Ohio coronavirus cases reach new record high: Capitol Letter

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Contagion: State officials reported over 2,000 new coronavirus cases on Wednesday, another record. And unlike in July, when the number of cases was high but hospital admissions remained low, this time hospital admissions are on the rise, reports Laura Hancock.

Don’t make the cut: A team of Politico reporters asked experts to identify states with the best reactions to the coronavirus to date. Ten states made the list – none of which is Ohio, which is not mentioned at all. Compare that to the start of the pandemic, when Governor Mike DeWine has often been called one of the smartest governors at dealing with the disease.

Flatlined: The third poll of probable voters in Ohio released this week showed what has consistently been the case over the past month: the race for the presidency is a hit. As Seth Richardson writes, Quinnipiac University’s poll was virtually unchanged from a poll just before the first presidential debate that showed Democratic former Vice President Joe Biden a percentage point ahead of Republican President Donald Trump, well within the margin of error.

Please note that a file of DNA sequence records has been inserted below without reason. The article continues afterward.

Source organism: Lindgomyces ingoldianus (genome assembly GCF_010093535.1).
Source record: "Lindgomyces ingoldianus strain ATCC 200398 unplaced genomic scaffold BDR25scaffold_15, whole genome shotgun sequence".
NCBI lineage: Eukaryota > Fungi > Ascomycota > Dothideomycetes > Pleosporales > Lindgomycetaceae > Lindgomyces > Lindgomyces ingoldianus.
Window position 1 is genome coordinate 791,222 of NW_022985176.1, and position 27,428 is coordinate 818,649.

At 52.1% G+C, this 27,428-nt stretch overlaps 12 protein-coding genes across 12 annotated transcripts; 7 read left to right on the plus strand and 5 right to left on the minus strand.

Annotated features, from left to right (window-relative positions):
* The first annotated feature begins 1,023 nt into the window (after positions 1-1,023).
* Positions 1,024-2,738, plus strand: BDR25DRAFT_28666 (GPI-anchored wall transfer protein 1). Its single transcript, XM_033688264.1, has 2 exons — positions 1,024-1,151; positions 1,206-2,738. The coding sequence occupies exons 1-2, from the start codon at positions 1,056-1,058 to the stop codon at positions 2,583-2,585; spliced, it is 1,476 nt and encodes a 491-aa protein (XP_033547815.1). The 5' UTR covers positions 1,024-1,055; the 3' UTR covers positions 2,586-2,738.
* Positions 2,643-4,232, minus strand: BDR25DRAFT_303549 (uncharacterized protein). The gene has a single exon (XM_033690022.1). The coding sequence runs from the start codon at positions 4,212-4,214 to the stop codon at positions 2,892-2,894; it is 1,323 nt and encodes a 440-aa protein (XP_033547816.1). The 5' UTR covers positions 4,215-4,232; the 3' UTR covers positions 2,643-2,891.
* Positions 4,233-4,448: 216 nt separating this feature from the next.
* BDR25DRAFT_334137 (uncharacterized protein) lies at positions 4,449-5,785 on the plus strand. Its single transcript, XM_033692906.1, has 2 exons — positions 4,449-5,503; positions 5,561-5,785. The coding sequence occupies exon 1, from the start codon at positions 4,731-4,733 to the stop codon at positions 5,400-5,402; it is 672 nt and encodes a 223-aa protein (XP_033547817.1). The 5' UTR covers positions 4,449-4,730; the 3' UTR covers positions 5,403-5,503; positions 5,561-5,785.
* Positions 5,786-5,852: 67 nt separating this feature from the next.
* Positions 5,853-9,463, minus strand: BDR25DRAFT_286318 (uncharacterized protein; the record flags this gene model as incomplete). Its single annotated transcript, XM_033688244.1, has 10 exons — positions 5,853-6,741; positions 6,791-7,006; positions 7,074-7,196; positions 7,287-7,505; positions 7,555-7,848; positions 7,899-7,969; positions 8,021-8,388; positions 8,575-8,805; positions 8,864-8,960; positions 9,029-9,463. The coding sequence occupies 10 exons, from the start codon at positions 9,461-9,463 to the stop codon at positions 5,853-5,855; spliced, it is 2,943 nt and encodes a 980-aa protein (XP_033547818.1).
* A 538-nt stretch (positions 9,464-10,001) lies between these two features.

Clapboard Voters: You could believe the professional pollsters … or you could instead rely on an online survey by Ohio-based metal roofing maker Isaiah Industries to ask which candidate is “most likely to help Americans get a good roof or not.” to keep”. their heads for the next four years. ”On Wednesday, Trump led Biden in the very (and we stress, very) unscientific poll attributed by Company CEO Todd Miller to Americans who choose leaders how they want to live. Biden and Vice President Kamala Harris “both have asphalt shingles” on their roofs, Miller claims in a press release, while “Trump protected the White House with a strong, US-made metal roof” and have his personal residences like Mar-a-Lago “High-end roofing materials like brick and slate.” Vice President Mike Pence’s official residence “has an old slate and copper roof that fits perfectly into the rock solid and unassuming office.” Perhaps there is such a thing as too much polls.

Another visit: Harris will be in Cleveland on Friday, announced the Biden campaign. According to Tobias, the details are sparse, but it is the latest sign that the Ohio campaign, once considered out of reach for Democrats, is deemed to be won.

Interior design: US Secretary of the Interior David Bernhardt says William Perry Pendley is no longer acting director of the Federal Bureau of Land Management, although Pendley recently said otherwise. As reported by Jeremy Pelzer, a federal judge ruled last month that Pendley had illegally served as acting director for more than 400 days without being nominated by President Donald Trump or approved by the US Senate.

Brou-ha-ha: US Secretary of Energy Dan Brouillette will swing through east Ohio on Friday, first attending an energy roundtable at Youngstown State University, and then visiting the petrochemical complex in Belmont County proposed by PTT Global Chemicals.